“We utilize a four phase FitDiver® program to help divers determine current fitness level and carefully advance workouts to match the type of diving performed. DiveFit® programs are customized for adaptive divers and divers recovering from an injury, illness or accident. Our SurfWalking™ exercise sessions are conducted on the beach in the surf or in a pool to condition divers and supplement aerobic and strength routines. Nutrition is always an important component of a balanced exercise program and is incorporated along with stretching and other modalities for improved flexibility.”

Nutrition for Scuba Divers: Healthy Holiday Cider

Healthy Holiday Cider

Served hot or cold this cider helps fend off winter illnesses. Gretchen M. Ashton, Photographer

A cold or the flu can prevent water sports enthusiasts from their favorite activities.

Scuba divers, surfers, snorkelers, stand up paddlers, kayakers, wind surfers, and swimmers are exposed to the elements year-round. This cider may be enjoyed chilled to cool off on a hot summer day or as a hot beverage to warm up and refuel during the winter months.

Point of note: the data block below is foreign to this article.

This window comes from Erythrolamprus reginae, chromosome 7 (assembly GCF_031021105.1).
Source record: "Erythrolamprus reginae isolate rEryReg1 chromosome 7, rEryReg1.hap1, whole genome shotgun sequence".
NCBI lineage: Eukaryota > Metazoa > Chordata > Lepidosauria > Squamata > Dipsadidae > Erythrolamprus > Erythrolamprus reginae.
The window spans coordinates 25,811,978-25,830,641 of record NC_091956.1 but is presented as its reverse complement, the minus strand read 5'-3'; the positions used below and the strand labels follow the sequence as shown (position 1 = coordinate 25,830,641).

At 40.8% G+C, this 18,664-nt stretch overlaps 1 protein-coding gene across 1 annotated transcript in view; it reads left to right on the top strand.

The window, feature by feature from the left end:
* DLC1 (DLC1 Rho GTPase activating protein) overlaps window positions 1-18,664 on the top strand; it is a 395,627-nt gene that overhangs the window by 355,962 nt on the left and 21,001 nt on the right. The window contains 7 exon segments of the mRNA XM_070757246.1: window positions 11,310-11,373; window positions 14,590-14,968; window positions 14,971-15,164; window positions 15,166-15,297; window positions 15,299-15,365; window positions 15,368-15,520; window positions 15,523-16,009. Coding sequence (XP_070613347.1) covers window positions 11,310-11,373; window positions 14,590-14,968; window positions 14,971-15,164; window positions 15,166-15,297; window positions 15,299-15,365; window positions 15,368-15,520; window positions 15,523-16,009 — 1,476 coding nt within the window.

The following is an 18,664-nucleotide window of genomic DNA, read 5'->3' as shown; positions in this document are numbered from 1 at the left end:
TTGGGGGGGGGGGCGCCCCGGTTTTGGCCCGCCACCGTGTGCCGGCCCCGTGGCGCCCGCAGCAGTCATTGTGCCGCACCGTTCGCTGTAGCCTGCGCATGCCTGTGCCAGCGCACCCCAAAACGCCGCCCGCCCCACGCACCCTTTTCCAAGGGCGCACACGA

This healthy holiday cider helps boost the immune system and prevent other health maladies.

Healthy Holiday Cider is loaded with vitamins A, B1, B2, C and E. Along with the fruit juice, added coconut water contains important nutrients such as potassium, calcium, and sodium which help maintain and balance hydration. The natural sugars fructose and glucose help maintain energy, and the high fiber content helps keep digestive and elimination systems of the body functioning well. Combined anti-oxidant and anti-carcinogen properties of the pear, kiwi and watermelon help to prevent and lower high blood pressure, reduce the risk of stroke and protect cells from the damage of free radicals which can be produced during physical activity. Pear juice and cinnamon both help sooth a sore throat, a kiwi contains more vitamin C than an orange, and the lycopene in watermelon helps reduce respiratory inflammation. Cinnamon helps lower blood sugar and sooth muscle spasms among other healthful properties.